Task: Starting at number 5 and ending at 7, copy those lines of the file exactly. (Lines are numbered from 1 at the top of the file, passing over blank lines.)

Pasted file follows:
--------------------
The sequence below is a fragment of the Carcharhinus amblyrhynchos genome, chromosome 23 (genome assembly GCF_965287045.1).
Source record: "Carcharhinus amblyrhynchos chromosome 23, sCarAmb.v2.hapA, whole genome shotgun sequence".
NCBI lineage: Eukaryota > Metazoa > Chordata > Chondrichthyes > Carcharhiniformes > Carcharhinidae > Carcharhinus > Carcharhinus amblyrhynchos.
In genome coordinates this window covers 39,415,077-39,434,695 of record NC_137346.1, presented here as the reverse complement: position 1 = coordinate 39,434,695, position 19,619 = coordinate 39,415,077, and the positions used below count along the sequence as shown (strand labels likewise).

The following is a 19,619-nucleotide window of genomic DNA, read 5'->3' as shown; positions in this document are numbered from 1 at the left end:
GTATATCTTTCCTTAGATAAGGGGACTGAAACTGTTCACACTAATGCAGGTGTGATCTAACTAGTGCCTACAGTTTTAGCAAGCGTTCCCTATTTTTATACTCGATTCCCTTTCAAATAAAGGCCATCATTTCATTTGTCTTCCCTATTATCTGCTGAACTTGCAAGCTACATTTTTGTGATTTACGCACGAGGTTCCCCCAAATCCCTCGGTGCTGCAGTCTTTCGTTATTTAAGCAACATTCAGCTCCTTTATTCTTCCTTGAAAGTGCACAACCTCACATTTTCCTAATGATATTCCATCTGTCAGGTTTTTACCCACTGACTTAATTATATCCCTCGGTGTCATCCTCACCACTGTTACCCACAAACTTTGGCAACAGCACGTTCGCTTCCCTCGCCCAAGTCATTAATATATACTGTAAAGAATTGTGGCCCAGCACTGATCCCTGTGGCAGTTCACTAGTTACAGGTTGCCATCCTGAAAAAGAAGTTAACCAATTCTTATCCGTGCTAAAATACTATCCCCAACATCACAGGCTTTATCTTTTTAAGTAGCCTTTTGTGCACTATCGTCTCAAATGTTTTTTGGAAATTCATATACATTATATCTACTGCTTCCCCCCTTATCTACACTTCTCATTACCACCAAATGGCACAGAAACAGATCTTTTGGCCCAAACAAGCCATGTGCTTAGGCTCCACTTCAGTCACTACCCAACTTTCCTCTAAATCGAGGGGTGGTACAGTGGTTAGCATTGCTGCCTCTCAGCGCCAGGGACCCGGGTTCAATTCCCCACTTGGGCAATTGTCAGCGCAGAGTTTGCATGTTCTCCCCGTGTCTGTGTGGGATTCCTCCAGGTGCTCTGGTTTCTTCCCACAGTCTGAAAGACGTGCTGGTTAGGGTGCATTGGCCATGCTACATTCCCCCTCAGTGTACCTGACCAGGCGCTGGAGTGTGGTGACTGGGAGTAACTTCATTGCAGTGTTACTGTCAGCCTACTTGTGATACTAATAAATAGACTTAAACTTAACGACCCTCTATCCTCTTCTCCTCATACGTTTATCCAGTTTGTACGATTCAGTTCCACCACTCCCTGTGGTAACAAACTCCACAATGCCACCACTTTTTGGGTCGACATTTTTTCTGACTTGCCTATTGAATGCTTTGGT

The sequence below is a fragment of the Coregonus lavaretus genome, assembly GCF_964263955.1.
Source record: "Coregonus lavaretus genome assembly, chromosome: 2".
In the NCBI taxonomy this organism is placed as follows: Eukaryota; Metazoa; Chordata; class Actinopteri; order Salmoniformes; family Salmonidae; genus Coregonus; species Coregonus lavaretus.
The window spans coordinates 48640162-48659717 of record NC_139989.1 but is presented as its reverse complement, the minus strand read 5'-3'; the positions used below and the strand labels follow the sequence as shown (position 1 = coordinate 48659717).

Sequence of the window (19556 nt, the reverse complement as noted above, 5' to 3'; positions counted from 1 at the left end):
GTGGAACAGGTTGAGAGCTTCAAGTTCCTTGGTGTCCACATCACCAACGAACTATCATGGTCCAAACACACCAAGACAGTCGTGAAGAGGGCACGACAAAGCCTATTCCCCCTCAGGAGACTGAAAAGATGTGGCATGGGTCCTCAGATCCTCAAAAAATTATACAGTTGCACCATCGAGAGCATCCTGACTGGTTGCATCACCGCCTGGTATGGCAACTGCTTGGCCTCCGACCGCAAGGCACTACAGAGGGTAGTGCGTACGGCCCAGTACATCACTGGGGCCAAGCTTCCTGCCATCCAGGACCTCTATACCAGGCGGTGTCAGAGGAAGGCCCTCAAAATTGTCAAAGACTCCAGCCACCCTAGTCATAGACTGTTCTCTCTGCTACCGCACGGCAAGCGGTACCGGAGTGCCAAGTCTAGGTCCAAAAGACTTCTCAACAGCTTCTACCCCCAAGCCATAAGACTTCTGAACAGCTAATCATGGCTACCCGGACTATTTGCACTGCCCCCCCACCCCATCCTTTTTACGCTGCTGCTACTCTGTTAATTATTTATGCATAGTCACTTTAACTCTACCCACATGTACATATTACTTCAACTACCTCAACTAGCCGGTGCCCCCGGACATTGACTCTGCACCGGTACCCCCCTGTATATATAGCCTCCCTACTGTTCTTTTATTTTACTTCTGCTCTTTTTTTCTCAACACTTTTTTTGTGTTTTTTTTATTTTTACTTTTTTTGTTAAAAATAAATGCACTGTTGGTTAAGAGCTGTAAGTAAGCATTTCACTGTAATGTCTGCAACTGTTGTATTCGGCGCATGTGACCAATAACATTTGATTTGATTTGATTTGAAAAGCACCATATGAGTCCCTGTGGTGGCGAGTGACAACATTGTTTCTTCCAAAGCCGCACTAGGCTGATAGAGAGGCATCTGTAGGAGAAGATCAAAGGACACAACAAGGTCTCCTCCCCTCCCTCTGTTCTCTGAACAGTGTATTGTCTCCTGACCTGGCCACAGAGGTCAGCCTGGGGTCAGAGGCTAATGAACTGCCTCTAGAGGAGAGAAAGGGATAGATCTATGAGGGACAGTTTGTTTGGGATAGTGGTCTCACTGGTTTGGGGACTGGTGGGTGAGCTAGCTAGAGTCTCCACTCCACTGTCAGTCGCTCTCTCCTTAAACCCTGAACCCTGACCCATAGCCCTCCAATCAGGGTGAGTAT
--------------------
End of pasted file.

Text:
The following is a 19,619-nucleotide window of genomic DNA, read 5'->3' as shown; positions in this document are numbered from 1 at the left end:
GTATATCTTTCCTTAGATAAGGGGACTGAAACTGTTCACACTAATGCAGGTGTGATCTAACTAGTGCCTACAGTTTTAGCAAGCGTTCCCTATTTTTATACTCGATTCCCTTTCAAATAAAGGCCATCATTTCATTTGTCTTCCCTATTATCTGCTGAACTTGCAAGCTACATTTTTGTGATTTACGCACGAGGTTCCCCCAAATCCCTCGGTGCTGCAGTCTTTCGTTATTTAAGCAACATTCAGCTCCTTTATTCTTCCTTGAAAGTGCACAACCTCACATTTTCCTAATGATATTCCATCTGTCAGGTTTTTACCCACTGACTTAATTATATCCCTCGGTGTCATCCTCACCACTGTTACCCACAAACTTTGGCAACAGCACGTTCGCTTCCCTCGCCCAAGTCATTAATATATACTGTAAAGAATTGTGGCCCAGCACTGATCCCTGTGGCAGTTCACTAGTTACAGGTTGCCATCCTGAAAAAGAAGTTAACCAATTCTTATCCGTGCTAAAATACTATCCCCAACATCACAGGCTTTATCTTTTTAAGTAGCCTTTTGTGCACTATCGTCTCAAATGTTTTTTGGAAATTCATATACATTATATCTACTGCTTCCCCCCTTATCTACACTTCTCATTACCACCAAATGGCACAGAAACAGATCTTTTGGCCCAAACAAGCCATGTGCTTAGGCTCCACTTCAGTCACTACCCAACTTTCCTCTAAATCGAGGGGTGGTACAGTGGTTAGCATTGCTGCCTCTCAGCGCCAGGGACCCGGGTTCAATTCCCCACTTGGGCAATTGTCAGCGCAGAGTTTGCATGTTCTCCCCGTGTCTGTGTGGGATTCCTCCAGGTGCTCTGGTTTCTTCCCACAGTCTGAAAGACGTGCTGGTTAGGGTGCATTGGCCATGCTACATTCCCCCTCAGTGTACCTGACCAGGCGCTGGAGTGTGGTGACTGGGAGTAACTTCATTGCAGTGTTACTGTCAGCCTACTTGTGATACTAATAAATAGACTTAAACTTAACGACCCTCTATCCTCTTCTCCTCATACGTTTATCCAGTTTGTACGATTCAGTTCCACCACTCCCTGTGGTAACAAACTCCACAATGCCACCACTTTTTGGGTCGACATTTTTTCTGACTTGCCTATTGAATGCTTTGGT

The sequence below is a fragment of the Coregonus lavaretus genome, assembly GCF_964263955.1.